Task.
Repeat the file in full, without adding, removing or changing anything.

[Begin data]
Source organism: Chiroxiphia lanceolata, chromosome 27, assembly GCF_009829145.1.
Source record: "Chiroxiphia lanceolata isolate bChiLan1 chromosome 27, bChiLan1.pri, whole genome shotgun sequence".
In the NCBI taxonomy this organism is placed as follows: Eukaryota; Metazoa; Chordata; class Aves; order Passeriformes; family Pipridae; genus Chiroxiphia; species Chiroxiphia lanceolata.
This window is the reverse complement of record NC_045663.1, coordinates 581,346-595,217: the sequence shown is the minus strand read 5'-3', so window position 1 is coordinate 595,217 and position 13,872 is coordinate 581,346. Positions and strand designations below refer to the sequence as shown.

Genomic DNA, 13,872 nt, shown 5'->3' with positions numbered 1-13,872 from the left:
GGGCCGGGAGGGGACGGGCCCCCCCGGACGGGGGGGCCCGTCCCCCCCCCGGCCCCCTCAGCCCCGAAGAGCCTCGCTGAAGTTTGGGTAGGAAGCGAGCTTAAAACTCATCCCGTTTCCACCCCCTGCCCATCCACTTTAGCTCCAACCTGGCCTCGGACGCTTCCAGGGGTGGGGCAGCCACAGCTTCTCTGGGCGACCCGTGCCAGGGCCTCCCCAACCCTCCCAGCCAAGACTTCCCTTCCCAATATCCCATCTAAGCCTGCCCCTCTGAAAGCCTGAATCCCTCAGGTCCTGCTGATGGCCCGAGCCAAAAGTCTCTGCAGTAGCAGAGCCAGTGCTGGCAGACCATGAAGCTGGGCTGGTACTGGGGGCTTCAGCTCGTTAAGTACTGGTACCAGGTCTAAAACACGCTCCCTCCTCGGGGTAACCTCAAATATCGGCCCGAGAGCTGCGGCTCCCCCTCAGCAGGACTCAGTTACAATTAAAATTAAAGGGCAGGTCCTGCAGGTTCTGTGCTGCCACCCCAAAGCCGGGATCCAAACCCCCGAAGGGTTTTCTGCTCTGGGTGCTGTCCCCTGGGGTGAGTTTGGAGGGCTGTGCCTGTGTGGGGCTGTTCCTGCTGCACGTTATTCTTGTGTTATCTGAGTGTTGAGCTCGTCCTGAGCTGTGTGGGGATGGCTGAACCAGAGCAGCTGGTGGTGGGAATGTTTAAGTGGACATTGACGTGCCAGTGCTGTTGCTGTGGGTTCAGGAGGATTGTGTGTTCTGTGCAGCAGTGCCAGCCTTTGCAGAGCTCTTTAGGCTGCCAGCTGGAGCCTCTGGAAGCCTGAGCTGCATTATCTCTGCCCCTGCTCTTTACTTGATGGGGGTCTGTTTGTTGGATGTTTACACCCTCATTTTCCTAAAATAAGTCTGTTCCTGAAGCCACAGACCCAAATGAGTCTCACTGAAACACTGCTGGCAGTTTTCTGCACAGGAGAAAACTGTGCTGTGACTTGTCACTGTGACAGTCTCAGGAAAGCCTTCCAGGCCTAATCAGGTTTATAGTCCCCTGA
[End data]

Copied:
Source organism: Chiroxiphia lanceolata, chromosome 27, assembly GCF_009829145.1.
Source record: "Chiroxiphia lanceolata isolate bChiLan1 chromosome 27, bChiLan1.pri, whole genome shotgun sequence".
In the NCBI taxonomy this organism is placed as follows: Eukaryota; Metazoa; Chordata; class Aves; order Passeriformes; family Pipridae; genus Chiroxiphia; species Chiroxiphia lanceolata.
This window is the reverse complement of record NC_045663.1, coordinates 581,346-595,217: the sequence shown is the minus strand read 5'-3', so window position 1 is coordinate 595,217 and position 13,872 is coordinate 581,346. Positions and strand designations below refer to the sequence as shown.

Genomic DNA, 13,872 nt, shown 5'->3' with positions numbered 1-13,872 from the left:
GGGCCGGGAGGGGACGGGCCCCCCCGGACGGGGGGGCCCGTCCCCCCCCCGGCCCCCTCAGCCCCGAAGAGCCTCGCTGAAGTTTGGGTAGGAAGCGAGCTTAAAACTCATCCCGTTTCCACCCCCTGCCCATCCACTTTAGCTCCAACCTGGCCTCGGACGCTTCCAGGGGTGGGGCAGCCACAGCTTCTCTGGGCGACCCGTGCCAGGGCCTCCCCAACCCTCCCAGCCAAGACTTCCCTTCCCAATATCCCATCTAAGCCTGCCCCTCTGAAAGCCTGAATCCCTCAGGTCCTGCTGATGGCCCGAGCCAAAAGTCTCTGCAGTAGCAGAGCCAGTGCTGGCAGACCATGAAGCTGGGCTGGTACTGGGGGCTTCAGCTCGTTAAGTACTGGTACCAGGTCTAAAACACGCTCCCTCCTCGGGGTAACCTCAAATATCGGCCCGAGAGCTGCGGCTCCCCCTCAGCAGGACTCAGTTACAATTAAAATTAAAGGGCAGGTCCTGCAGGTTCTGTGCTGCCACCCCAAAGCCGGGATCCAAACCCCCGAAGGGTTTTCTGCTCTGGGTGCTGTCCCCTGGGGTGAGTTTGGAGGGCTGTGCCTGTGTGGGGCTGTTCCTGCTGCACGTTATTCTTGTGTTATCTGAGTGTTGAGCTCGTCCTGAGCTGTGTGGGGATGGCTGAACCAGAGCAGCTGGTGGTGGGAATGTTTAAGTGGACATTGACGTGCCAGTGCTGTTGCTGTGGGTTCAGGAGGATTGTGTGTTCTGTGCAGCAGTGCCAGCCTTTGCAGAGCTCTTTAGGCTGCCAGCTGGAGCCTCTGGAAGCCTGAGCTGCATTATCTCTGCCCCTGCTCTTTACTTGATGGGGGTCTGTTTGTTGGATGTTTACACCCTCATTTTCCTAAAATAAGTCTGTTCCTGAAGCCACAGACCCAAATGAGTCTCACTGAAACACTGCTGGCAGTTTTCTGCACAGGAGAAAACTGTGCTGTGACTTGTCACTGTGACAGTCTCAGGAAAGCCTTCCAGGCCTAATCAGGTTTATAGTCCCCTGA